Fruit and nectar-eating bats are equally important in maintaining whole ecosystems of plant life. In fact, their seed dispersal and pollination services are crucial to the regeneration of rain forests which are the lungs and rain makers of our planet.

Many of the plants which depend on such bats are additionally of great economic value, their products ranging from timber and tequila to fruits, spices, nuts and even natural pesticides.

Scary media stories notwithstanding, bats are remarkably safe allies. Where I live, in Austin, Texas, 1.5 million bats live in crevices beneath a single downtown bridge. When they began moving in, public health officials warned that they were diseased and dangerous–potential attackers of humans. Yet, through Bat Conservation International, we educated people to simply not handle them, and 30 years later, not a single person has been attacked or contracted a disease. Fear has been replaced by love as these bats catch 15 metric tons of insects nightly and attract 12 million tourist dollars each summer.

It is now well demonstrated that people and bats can share even our cities at great mutual benefit. As we will show through varied Year of the Bat activities, bats are much more than essential. They’re incredibly fascinating, delightfully likeable masters of our night skies.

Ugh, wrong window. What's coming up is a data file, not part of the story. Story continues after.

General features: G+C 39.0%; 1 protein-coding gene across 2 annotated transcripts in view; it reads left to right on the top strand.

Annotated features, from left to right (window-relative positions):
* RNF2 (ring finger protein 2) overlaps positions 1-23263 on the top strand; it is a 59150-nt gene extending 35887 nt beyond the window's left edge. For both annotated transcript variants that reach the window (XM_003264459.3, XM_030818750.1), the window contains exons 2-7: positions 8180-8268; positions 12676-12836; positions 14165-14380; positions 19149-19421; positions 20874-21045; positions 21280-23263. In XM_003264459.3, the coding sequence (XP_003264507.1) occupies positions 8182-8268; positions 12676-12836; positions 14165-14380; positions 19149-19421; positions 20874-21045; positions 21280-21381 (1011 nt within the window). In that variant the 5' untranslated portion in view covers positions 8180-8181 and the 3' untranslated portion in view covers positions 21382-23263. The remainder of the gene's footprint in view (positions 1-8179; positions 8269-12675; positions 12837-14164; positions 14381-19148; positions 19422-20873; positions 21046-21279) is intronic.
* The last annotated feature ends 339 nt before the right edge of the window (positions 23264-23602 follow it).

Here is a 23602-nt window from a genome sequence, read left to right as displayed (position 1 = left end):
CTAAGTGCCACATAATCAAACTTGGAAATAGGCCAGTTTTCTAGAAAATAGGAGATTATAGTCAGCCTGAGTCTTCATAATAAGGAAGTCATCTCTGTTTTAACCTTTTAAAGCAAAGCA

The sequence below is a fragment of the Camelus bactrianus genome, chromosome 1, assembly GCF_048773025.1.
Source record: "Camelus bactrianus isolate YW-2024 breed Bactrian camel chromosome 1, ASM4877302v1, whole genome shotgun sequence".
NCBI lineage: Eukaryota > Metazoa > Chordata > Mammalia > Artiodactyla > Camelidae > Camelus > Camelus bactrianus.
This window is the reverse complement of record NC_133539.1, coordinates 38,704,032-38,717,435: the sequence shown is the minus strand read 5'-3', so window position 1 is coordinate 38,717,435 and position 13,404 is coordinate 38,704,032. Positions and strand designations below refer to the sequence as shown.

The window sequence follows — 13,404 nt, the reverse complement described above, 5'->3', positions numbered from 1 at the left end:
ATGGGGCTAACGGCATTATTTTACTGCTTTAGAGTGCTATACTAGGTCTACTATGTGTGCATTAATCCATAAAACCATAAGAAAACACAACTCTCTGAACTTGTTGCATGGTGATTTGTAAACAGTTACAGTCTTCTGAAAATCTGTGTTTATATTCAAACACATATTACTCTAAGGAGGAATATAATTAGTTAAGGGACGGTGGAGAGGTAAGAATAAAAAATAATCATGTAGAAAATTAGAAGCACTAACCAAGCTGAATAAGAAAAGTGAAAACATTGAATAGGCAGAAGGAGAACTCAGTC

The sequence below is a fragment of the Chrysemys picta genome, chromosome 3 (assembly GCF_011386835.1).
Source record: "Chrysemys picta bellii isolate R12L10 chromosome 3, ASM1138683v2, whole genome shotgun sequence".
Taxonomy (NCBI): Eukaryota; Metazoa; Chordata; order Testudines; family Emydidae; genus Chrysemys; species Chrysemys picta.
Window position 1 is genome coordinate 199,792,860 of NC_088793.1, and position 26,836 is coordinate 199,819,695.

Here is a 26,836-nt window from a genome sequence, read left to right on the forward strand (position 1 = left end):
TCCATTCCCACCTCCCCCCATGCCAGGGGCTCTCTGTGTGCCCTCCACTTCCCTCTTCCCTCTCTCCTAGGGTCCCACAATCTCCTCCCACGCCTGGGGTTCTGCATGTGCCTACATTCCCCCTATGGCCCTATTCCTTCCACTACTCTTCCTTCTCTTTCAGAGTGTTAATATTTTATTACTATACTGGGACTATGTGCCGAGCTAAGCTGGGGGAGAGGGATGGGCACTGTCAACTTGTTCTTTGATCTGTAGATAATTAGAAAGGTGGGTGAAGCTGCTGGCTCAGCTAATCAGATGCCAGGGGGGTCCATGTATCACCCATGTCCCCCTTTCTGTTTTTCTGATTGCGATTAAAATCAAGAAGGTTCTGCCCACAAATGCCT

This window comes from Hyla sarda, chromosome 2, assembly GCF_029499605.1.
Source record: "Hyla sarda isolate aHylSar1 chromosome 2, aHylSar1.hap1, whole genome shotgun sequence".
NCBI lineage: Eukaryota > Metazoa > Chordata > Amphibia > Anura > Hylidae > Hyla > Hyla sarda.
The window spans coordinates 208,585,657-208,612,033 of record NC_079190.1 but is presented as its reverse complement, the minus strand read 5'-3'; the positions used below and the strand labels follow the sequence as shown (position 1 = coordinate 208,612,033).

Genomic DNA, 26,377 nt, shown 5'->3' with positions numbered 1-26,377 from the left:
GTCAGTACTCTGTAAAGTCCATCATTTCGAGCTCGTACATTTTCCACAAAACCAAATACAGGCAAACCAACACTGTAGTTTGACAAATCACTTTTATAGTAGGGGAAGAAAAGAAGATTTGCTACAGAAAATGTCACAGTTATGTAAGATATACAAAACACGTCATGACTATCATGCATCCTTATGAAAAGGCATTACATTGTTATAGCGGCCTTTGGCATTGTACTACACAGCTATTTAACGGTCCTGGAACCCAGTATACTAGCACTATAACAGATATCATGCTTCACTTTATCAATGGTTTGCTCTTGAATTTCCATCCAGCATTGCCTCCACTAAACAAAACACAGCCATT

What’s In Bloom On June 11

My dahlias are getting ready to bloom!

Stachys “Cotton Candy”

My Favorite Cottage Garden Plant – My Grandmother’s Sweet Peas

Today my sweet peas bloomed. It was a special day for me. I grew my sweet peas from seed from the garden that my grandmother and great-grandmother tended.

My Grandmother’s Sweet Peas

Sweet Peas come in both annual and perennial varieties. It’s true that the annuals are showier vis a vis color and fragrance, but the so-called “Everlasting Pea” comes back bigger and better every year.

I have the perennial variety. It is also more tolerant of the heat and humidity of a Southern Ohio summer.

And my bees love it!!

I hope someday to pass down seeds to my daughter and granddaughter. It will truly be an Everlasting Pea.

The Land Of Dormice And Hedgehogs

The posts I reblogged today by Rachel at Ecology Escapades and Robin Jean Marie at Bringing Europe Home are helping me to get into a British frame of mind!

Rachel blogged about setting tubes for dormice to nest in. Dormice are incredibly adorable!  We don’t have them in Ohio…

Adorable Dormouse

Pure Adorability!

Dormice are small rodents with soft, orange-brown fur and long tails of a similar colour which are furred all over. They are so adorable that many people would like to be able to watch them.  Unfortunately, because they are almost entirely nocturnal this presents a challenge.

The fact that the dormouse hibernates is reflected in some of the local English names. In the counties of Hampshire and Cornwall it is known as ‘dory mouse’ and ‘dozing mouse’ respectively: in many counties it is known as the ‘sleeper’, the ‘seven sleeper’, or ‘sleep mouse’. Its attractive appearance has a fairy tale charm and other delightful local names include ‘chestle crumb’ and ‘derry mouse’.

Dormouse in the Mad Hatter’s Teapot – “Alice in Wonderland”